Sunday, 19 October 2014

The Beckenham Resurrectionists

Beckenham churchyard experienced a problem for several years in the 1800's and the euphemism Resurrectionists was applied to the practice of disinterring bodies after burial and removal to the medical schools of London for dissection.
The Beckenham Parish accounts and Vestry minute records cite several incidents and Robert Borrowman in "Beckenham Past and Present" published Beckenham 1910 records the memories of at least one body reinterred at Beckenham.
Beckenham has one of the oldest Lych Gate roofs in the country. Lych gates or Corpse gates originated around the 7th century and were the point at which clergy met the funeral congregation and began the last rites for the deceased. The larger gates had a shelf for the corpse to rest upon. Most surviving lych gates are from the 15th century. However the Saint George Beckenham gate roof dates from the 13th century. The sides and foundation were restored by a grieving father in 1924 to commemorate the loss of two sons in the First World War and a plaque commemorates the restoration. The roof however is over 700 years old.
The church was originally built in the twelfth century and remained as a medieval church until it was taken down and the current town church was built in 1885-1887 by local architect W, Gibbs Bartleet. The tower was added in 1902-3. It's predecessor had suffered fire damage on 23 December 1790 when the medieval shingle spire was struck by lightning and burnt down causing damage to the church also.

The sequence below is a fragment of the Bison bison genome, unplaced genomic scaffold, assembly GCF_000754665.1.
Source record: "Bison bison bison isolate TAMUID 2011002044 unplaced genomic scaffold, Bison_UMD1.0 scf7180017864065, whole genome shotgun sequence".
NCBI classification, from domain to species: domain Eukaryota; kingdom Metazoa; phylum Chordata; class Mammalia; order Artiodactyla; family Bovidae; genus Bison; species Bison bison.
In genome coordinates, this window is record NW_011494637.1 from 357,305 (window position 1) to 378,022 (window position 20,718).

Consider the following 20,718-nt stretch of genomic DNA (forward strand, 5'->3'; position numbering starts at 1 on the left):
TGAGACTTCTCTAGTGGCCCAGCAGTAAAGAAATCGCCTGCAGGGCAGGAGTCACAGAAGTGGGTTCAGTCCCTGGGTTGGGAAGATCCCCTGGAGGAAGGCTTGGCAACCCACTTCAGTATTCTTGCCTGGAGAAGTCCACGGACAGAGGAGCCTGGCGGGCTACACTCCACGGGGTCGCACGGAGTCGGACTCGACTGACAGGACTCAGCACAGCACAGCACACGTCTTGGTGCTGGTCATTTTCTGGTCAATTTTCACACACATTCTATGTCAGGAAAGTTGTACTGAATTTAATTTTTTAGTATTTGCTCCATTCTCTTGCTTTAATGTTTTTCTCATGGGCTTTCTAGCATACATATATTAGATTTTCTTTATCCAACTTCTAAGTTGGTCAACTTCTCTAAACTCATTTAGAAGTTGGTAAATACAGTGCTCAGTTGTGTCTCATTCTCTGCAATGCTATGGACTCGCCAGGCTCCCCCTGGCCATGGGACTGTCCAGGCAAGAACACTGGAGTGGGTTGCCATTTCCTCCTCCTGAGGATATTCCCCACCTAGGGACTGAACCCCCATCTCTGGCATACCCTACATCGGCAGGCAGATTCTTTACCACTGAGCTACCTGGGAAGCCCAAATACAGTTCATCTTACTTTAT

In 1818 the Beckenham Parish Accounts record an entry for 11 shillings "paid 2 men for watching the Church 2 nights". The Watchers used to hide in the beams of the old Lych gate.
On 24 November 1822 certain bodies were removed from the churchyard;the perpetrators were apparently identified but no record of punishment survives and Borrowman records several examples of grave watching of recent burials.
The Vestry Minutes record that in 1823 William Arnold Parish Clerk was suspected of being complicit in removal of bodies and that by unanimous resolution that there was no grounds  whatsoever for giving information about burials of being involved with the theft of bodies. Arnold was exonerated by the Vestry.
Borrowman includes the memories of Beckenham people who describe an incident around 1826 of the burial of a schoolmaster followed next morning of the churchyard discovery of burial clothes and the coffin being found empty. The son of the deceased travelled to London and searched all of the hospitals and is said to have identified the partially dismembered corpse which was returned to Beckenham for reinterment.